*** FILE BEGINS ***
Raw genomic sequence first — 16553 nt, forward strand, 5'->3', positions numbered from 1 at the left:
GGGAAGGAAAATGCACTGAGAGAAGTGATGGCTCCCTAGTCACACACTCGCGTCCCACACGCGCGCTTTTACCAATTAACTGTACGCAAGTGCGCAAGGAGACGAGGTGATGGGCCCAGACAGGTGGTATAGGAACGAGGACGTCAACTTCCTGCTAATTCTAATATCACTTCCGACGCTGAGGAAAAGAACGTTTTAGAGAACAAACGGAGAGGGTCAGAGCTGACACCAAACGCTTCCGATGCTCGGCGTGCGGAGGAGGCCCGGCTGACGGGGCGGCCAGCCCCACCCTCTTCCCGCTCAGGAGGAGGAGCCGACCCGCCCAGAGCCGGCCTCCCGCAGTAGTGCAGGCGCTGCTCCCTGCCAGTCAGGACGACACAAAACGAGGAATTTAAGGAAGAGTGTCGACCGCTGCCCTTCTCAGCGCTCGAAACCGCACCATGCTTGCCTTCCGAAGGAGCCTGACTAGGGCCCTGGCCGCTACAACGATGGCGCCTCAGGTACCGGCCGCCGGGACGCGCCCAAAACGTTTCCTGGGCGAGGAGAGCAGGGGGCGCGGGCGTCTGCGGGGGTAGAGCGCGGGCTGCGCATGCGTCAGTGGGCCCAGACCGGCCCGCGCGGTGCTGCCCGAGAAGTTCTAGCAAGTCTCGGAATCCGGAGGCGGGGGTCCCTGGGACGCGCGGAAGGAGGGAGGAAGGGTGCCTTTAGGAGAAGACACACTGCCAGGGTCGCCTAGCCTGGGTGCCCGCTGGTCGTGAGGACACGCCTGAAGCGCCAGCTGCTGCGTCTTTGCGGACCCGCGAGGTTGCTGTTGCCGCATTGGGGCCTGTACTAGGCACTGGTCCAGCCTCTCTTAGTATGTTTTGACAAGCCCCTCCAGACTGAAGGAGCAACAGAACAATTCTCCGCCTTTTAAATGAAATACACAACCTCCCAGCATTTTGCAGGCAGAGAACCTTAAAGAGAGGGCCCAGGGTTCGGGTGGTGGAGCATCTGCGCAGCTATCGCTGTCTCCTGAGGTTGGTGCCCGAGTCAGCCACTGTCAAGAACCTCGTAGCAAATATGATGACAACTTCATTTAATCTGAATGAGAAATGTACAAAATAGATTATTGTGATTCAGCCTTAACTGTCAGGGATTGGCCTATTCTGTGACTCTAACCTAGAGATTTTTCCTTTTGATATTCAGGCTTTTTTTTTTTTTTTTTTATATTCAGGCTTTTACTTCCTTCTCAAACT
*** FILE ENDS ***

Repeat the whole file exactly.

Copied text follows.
Raw genomic sequence first — 16553 nt, forward strand, 5'->3', positions numbered from 1 at the left:
GGGAAGGAAAATGCACTGAGAGAAGTGATGGCTCCCTAGTCACACACTCGCGTCCCACACGCGCGCTTTTACCAATTAACTGTACGCAAGTGCGCAAGGAGACGAGGTGATGGGCCCAGACAGGTGGTATAGGAACGAGGACGTCAACTTCCTGCTAATTCTAATATCACTTCCGACGCTGAGGAAAAGAACGTTTTAGAGAACAAACGGAGAGGGTCAGAGCTGACACCAAACGCTTCCGATGCTCGGCGTGCGGAGGAGGCCCGGCTGACGGGGCGGCCAGCCCCACCCTCTTCCCGCTCAGGAGGAGGAGCCGACCCGCCCAGAGCCGGCCTCCCGCAGTAGTGCAGGCGCTGCTCCCTGCCAGTCAGGACGACACAAAACGAGGAATTTAAGGAAGAGTGTCGACCGCTGCCCTTCTCAGCGCTCGAAACCGCACCATGCTTGCCTTCCGAAGGAGCCTGACTAGGGCCCTGGCCGCTACAACGATGGCGCCTCAGGTACCGGCCGCCGGGACGCGCCCAAAACGTTTCCTGGGCGAGGAGAGCAGGGGGCGCGGGCGTCTGCGGGGGTAGAGCGCGGGCTGCGCATGCGTCAGTGGGCCCAGACCGGCCCGCGCGGTGCTGCCCGAGAAGTTCTAGCAAGTCTCGGAATCCGGAGGCGGGGGTCCCTGGGACGCGCGGAAGGAGGGAGGAAGGGTGCCTTTAGGAGAAGACACACTGCCAGGGTCGCCTAGCCTGGGTGCCCGCTGGTCGTGAGGACACGCCTGAAGCGCCAGCTGCTGCGTCTTTGCGGACCCGCGAGGTTGCTGTTGCCGCATTGGGGCCTGTACTAGGCACTGGTCCAGCCTCTCTTAGTATGTTTTGACAAGCCCCTCCAGACTGAAGGAGCAACAGAACAATTCTCCGCCTTTTAAATGAAATACACAACCTCCCAGCATTTTGCAGGCAGAGAACCTTAAAGAGAGGGCCCAGGGTTCGGGTGGTGGAGCATCTGCGCAGCTATCGCTGTCTCCTGAGGTTGGTGCCCGAGTCAGCCACTGTCAAGAACCTCGTAGCAAATATGATGACAACTTCATTTAATCTGAATGAGAAATGTACAAAATAGATTATTGTGATTCAGCCTTAACTGTCAGGGATTGGCCTATTCTGTGACTCTAACCTAGAGATTTTTCCTTTTGATATTCAGGCTTTTTTTTTTTTTTTTTTATATTCAGGCTTTTACTTCCTTCTCAAACT